5 Small-Room Rules to Break
Forget what you've been taught! Top designers throw small-room decorating rules out the window and share how to maximize your space.
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Rule to Break: Keep Knick-Knacks to a Minimum
Small, spare space; sleek, empty surfaces. It's a great look for a trendy hotel room, says New York-based designer Alan Tanksley, but at home, even the smallest space benefits mightily from the addition of favorite objects and collections.
Although the main living space in Tanksley's own studio apartment is just 400 square feet, it provides several of what the designer calls "visual destinations" - arrangements of interesting objects carefully placed on shelves and tabletops to attract the eye. Among his favorite arrangements is a collection of white objects from several centuries and many countries, grouped together on an antique roll-top desk. "Although they're made of different materials," he says, "the objects harmonize because they are a single color."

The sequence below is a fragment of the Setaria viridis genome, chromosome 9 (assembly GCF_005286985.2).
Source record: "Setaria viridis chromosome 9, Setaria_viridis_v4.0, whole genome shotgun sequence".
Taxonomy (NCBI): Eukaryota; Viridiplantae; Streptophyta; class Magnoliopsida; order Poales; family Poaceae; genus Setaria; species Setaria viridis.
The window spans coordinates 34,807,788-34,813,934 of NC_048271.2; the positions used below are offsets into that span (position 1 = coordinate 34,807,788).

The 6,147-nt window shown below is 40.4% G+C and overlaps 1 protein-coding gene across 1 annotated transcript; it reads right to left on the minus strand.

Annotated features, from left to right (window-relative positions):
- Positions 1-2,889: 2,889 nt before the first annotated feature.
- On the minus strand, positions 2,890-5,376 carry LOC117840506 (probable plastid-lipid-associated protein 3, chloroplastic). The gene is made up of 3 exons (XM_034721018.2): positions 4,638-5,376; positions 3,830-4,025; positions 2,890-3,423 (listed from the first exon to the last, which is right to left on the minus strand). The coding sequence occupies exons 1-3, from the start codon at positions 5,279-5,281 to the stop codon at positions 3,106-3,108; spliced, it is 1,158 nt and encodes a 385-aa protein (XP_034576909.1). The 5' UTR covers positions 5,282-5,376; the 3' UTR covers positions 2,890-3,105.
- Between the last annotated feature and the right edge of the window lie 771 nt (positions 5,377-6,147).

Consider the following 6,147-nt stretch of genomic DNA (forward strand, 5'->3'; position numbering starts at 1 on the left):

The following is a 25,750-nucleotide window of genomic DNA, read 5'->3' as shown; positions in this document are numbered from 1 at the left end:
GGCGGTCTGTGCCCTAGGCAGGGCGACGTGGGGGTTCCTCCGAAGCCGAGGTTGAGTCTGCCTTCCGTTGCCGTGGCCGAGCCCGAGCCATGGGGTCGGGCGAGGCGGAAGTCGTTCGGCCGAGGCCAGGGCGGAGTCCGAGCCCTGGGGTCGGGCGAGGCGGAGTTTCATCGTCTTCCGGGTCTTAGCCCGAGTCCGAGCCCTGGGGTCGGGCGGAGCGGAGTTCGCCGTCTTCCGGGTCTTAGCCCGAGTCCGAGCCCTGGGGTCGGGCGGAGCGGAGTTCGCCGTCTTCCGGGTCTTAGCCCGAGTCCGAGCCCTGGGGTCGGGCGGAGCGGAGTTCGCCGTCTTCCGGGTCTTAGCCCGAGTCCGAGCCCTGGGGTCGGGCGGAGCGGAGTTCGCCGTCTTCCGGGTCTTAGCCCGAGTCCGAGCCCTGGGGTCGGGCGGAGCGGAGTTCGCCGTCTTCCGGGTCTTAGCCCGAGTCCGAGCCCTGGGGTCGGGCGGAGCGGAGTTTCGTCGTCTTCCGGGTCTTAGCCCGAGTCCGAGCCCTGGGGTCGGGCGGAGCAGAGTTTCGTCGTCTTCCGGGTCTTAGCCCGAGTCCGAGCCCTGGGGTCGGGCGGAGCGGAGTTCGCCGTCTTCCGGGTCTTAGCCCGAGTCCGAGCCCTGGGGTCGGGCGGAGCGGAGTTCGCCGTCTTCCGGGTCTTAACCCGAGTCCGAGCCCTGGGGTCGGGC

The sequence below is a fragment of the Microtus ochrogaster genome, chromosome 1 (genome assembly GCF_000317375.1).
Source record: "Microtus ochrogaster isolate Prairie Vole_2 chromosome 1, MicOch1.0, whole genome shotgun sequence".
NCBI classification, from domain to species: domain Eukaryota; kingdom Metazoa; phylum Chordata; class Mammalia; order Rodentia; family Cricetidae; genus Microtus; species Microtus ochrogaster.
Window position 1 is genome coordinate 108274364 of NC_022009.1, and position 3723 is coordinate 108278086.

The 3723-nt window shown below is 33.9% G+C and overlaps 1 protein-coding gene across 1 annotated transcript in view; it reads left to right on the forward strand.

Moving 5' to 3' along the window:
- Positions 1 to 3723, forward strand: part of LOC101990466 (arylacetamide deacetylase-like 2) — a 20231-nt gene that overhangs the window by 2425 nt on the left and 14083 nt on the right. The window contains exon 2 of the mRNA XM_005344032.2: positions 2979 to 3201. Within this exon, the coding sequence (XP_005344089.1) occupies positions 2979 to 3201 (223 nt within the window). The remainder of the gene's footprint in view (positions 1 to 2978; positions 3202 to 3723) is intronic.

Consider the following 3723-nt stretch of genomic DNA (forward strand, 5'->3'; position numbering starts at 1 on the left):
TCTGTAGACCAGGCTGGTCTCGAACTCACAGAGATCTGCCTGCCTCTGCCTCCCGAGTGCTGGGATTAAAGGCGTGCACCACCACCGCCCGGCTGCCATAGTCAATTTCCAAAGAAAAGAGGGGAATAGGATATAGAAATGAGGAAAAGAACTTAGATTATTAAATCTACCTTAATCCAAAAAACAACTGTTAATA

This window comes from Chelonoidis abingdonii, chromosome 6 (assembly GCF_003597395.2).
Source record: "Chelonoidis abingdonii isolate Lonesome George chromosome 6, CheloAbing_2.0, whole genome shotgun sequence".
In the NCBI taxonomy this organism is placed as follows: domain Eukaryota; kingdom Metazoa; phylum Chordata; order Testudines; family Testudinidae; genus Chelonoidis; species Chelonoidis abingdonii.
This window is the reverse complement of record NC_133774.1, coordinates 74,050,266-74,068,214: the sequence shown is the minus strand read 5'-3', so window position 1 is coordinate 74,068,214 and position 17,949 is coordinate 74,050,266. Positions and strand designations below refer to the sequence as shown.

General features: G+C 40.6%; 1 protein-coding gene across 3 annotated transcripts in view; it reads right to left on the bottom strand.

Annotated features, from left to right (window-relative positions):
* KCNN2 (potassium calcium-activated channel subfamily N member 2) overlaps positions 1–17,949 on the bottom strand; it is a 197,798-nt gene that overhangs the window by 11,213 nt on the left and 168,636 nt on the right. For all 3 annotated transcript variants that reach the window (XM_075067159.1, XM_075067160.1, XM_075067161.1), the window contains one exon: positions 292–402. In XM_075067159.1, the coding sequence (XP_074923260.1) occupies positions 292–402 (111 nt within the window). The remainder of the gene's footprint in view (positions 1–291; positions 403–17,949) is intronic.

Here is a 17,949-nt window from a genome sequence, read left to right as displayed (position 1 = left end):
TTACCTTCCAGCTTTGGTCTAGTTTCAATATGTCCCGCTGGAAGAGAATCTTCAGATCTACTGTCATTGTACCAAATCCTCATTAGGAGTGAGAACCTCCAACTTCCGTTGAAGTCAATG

Which is not to say that colorful objects can't work well in a small space, too; it's just a matter of editing. "Always remember that you need a place for the eye to rest," says Tanksley. "It's better to group a large number of like objects together than to scatter them on every tabletop throughout the room."
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